However, this is a far cry from modern single-sex education, which focuses on the real differences between adolescent boys and girls.
The aim of this approach is to maximise the learning environment for all pupils.
Several studies into the results of single-sex education have revealed the improved academic performance of students who attend this type of school.
The effect is particularly noticeable amongst all-girls schools, some of which regularly top league table for exam results at GCSE and A-level.
In the case of all-girls schools, there is often emphasis placed on the importance of building students’ confidence.
This prepares students to take on leadership roles and to study subjects that are often male-dominated in co-ed schools, such as mathematics and sciences.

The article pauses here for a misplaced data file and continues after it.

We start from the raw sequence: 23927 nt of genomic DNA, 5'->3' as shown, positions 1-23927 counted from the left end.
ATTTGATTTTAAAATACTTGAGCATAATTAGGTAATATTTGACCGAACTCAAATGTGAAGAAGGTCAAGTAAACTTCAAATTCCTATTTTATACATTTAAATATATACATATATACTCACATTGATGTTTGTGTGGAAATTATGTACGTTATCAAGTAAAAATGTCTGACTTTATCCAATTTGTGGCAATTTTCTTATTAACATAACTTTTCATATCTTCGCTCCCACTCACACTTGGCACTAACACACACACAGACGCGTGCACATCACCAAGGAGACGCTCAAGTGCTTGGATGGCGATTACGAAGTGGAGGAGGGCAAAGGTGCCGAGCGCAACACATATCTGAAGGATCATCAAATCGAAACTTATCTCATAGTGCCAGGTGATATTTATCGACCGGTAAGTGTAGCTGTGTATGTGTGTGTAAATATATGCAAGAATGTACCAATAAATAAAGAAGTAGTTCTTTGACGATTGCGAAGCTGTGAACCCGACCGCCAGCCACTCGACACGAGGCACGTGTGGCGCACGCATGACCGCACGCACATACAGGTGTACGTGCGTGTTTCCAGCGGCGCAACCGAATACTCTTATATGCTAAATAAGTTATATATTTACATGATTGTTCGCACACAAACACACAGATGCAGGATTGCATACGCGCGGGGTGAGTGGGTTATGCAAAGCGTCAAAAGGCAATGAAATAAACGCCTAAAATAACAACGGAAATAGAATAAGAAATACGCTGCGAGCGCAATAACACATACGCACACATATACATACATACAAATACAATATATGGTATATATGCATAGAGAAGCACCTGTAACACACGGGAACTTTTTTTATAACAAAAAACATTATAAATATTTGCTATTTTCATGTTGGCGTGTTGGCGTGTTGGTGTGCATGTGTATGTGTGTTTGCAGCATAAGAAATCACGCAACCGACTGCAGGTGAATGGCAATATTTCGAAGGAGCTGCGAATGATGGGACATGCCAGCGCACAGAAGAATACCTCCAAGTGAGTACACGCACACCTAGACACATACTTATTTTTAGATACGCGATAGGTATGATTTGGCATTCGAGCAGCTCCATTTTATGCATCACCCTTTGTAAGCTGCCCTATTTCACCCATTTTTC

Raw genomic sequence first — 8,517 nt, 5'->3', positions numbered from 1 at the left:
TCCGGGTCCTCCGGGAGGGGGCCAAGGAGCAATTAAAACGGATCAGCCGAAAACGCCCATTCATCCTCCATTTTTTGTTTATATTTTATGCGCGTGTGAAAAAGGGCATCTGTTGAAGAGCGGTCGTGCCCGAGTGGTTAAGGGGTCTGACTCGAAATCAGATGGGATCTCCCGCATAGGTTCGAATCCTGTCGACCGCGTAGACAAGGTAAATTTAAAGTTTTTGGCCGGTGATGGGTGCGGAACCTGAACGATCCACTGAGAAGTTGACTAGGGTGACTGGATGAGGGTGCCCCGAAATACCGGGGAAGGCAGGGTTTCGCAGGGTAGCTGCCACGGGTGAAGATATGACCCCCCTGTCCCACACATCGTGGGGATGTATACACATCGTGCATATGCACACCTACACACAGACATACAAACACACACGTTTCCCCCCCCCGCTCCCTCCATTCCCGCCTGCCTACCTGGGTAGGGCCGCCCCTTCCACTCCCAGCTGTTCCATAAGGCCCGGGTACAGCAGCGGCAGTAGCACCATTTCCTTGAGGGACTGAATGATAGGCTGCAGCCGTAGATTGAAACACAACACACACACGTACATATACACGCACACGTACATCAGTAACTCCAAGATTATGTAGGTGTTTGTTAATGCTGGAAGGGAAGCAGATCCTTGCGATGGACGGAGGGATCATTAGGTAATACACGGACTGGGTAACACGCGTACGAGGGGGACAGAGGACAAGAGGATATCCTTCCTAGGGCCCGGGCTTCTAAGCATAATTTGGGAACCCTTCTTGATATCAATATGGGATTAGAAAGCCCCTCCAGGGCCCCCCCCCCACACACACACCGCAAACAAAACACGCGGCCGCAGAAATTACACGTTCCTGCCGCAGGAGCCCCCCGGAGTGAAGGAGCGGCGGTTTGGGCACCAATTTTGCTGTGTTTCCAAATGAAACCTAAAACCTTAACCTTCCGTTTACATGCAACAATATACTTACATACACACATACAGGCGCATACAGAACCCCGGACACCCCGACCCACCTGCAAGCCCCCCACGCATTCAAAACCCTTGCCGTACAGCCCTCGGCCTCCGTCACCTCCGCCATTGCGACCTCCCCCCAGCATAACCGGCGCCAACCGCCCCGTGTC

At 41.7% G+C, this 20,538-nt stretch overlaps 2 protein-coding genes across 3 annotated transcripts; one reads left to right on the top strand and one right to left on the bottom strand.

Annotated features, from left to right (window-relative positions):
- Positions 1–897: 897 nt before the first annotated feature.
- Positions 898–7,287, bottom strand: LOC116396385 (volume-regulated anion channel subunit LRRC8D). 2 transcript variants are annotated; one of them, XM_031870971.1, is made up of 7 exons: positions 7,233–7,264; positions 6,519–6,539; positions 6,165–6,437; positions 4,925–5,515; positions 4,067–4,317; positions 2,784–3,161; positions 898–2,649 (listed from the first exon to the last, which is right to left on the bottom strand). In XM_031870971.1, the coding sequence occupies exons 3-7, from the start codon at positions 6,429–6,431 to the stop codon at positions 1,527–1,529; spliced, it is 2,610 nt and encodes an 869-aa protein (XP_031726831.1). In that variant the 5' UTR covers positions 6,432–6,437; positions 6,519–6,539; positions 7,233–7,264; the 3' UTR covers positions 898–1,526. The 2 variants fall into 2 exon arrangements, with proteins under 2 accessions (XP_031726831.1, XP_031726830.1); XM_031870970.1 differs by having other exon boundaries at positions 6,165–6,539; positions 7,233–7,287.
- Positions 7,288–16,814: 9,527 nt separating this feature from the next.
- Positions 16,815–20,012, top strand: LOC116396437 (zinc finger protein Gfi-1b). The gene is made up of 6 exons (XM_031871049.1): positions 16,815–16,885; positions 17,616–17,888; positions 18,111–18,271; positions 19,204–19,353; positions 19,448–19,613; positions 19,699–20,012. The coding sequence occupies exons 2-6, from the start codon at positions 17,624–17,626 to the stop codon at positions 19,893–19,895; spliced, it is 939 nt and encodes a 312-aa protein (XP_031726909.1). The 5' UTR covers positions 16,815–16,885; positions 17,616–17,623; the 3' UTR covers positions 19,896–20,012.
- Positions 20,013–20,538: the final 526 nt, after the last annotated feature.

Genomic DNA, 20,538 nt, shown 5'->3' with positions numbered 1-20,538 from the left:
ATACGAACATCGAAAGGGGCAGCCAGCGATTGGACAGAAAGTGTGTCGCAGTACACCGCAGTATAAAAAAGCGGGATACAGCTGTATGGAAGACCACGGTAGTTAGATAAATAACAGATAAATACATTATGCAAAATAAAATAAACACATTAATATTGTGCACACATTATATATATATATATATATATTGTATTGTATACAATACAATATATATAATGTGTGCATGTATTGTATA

For a start, advocates of co-education believe that this type of school is a more natural environment for students. Certainly, it will more accurately reflect the world of university and work that students will encounter later in life.
Students may also prefer the atmosphere in co-ed school: a single-sex school can be stifling and high-pressure, especially for students who have previously been at a co-ed school.
At a co-ed school, boys and girls learn to build relationships as friends and colleagues with the opposite sex, which is after all what they will need to do when they leave the bubble of their boarding school.
If your daughter really doesn’t want to go to a single-sex school, it‘s likely she won’t excel there regardless of the academic track record of the school.
However, it‘s also important to make up your mind based on the atmosphere and ethos of the school, and to avoid letting your own experience of school cloud your choice as to the best one for your daughter.